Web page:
How to Find a Grief Therapist

Finding a great grief therapist is tricky. If you’re a licensed mental health counselor, letting potential clients know where you stand on grief can also be difficult. Let's make it easier for everyone by highlighting some clues to help you sort through the noise. 


It takes a lot of courage to look for a therapist. But what happens when your life has legit gone sideways – your baby died, or your partner went missing after their usual bike ride, or your perfectly healthy sister died of a fast-moving cancer? What if health issues have dramatically changed your life, and you’re grieving who you used to be? What if you need someone to talk to about your growing grief for the world? 

The way someone talks about their practice tells you a lot about what it will be like to work with them. Watch the video for ways to tell if a therapist is a good match for you. Providers! Pay attention to the language clues pointed out in the video. The way you write about your work sends a clear message. 

Note that ANYONE who promises a “cure” for emotional challenges is promising something our professional code of ethics specifically prohibits. That’s even before we get into the fact that there’s no “cure for grief.” Unfortunately, that kind of messaging is everywhere. If you see that someone promises the quick resolution of your grief in 5 easy steps - hard pass. 
One tip that isn’t in the video: Before you go looking for a therapist, make a list of what you’re looking for in therapy itself. Do you need help with things like panic attacks, intrusive thoughts, sleep issues, relationship challenges, etc? Are you looking for ways to find, if not joy, then contentment or interest in life alongside your grief? Do you need a place where you can talk openly without working on any “strategy” for anything (even strategies for things like improving sleep or reducing anxiety)?  This might mean you’re looking for validation and listening from your therapist, more than anything else.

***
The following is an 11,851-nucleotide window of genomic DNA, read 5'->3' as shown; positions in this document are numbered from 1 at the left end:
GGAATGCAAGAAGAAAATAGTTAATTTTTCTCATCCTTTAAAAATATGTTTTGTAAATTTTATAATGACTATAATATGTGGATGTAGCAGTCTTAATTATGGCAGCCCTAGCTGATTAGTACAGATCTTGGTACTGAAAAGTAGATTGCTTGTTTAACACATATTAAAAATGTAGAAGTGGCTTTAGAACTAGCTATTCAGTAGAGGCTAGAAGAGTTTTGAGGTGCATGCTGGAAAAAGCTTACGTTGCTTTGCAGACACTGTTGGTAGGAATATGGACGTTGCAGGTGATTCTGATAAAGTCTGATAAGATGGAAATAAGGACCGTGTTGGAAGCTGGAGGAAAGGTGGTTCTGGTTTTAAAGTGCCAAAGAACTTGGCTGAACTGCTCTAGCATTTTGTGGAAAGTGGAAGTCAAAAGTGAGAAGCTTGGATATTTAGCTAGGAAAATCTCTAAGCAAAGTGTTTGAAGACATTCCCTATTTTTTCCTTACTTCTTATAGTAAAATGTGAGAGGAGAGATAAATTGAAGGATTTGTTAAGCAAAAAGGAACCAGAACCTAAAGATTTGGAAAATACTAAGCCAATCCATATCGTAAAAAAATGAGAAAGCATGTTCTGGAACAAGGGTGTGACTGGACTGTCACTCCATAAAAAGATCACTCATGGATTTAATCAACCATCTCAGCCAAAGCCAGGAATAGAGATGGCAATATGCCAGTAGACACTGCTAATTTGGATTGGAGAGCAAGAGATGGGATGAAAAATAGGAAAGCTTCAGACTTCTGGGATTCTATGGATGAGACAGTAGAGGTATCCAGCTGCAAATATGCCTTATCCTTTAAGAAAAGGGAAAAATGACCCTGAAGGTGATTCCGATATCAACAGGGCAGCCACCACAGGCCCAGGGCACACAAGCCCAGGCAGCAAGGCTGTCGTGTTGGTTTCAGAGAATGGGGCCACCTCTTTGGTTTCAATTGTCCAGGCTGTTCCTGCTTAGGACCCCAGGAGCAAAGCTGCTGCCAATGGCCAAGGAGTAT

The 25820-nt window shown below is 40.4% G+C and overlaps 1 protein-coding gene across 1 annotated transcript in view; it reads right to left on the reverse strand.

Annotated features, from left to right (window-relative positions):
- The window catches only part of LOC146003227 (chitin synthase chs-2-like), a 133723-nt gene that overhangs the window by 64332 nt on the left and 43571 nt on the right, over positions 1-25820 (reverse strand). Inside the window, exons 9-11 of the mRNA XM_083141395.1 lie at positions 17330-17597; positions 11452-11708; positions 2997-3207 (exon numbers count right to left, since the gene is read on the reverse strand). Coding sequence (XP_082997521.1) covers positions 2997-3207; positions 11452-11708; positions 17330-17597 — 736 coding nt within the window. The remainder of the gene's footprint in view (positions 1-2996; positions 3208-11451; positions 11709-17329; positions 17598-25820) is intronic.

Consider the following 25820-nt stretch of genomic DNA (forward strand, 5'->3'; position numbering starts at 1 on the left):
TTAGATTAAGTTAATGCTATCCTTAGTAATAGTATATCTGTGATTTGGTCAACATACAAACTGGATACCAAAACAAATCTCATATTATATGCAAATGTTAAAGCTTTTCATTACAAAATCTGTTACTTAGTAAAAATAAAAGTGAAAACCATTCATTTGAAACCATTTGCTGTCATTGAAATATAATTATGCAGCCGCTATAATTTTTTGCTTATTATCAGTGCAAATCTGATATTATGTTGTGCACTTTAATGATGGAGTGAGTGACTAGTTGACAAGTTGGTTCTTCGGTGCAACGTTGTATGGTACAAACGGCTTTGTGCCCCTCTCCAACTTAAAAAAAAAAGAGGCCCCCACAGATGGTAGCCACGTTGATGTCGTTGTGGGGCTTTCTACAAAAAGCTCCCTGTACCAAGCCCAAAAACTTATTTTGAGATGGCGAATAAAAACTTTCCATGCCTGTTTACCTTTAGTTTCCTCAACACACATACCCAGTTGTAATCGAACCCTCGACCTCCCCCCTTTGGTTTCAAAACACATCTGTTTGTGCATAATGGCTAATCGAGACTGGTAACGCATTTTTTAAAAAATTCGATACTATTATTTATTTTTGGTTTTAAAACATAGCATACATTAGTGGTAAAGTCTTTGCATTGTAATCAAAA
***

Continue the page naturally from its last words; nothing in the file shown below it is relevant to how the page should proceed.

Knowing roughly what you want out of therapy helps you know whether someone is a good match at the outset, and also helps you decide whether you’re getting what you need.

Remember that you don’t need to have a “good reason” to not like someone. Therapy is FOR YOU. Ask for what you want.

You can do this, and you deserve support. Be prepared for the search to be a bit tedious, and to find a lot of junk before you find a good grief therapist. There ARE good people out there. It takes a bit of sleuthing to find them, but they’re out there. 

Want to talk to Megan? Speak with Megan directly through our once a month live Q&A grief support group call, or in a private session

Want to speak with someone who has trained in Megan’s approach to grief? Check out our grief informed provider directory. These folks have gone through a 6 month training with Megan, and while we can’t guarantee you’ll love working with them, the provider directory is a great place to start.

If you’re a licensed mental health counselor or other clinical professional and you’d like to become more grief informed, check for training opportunities here.

We can make things better, even when they can't be made right.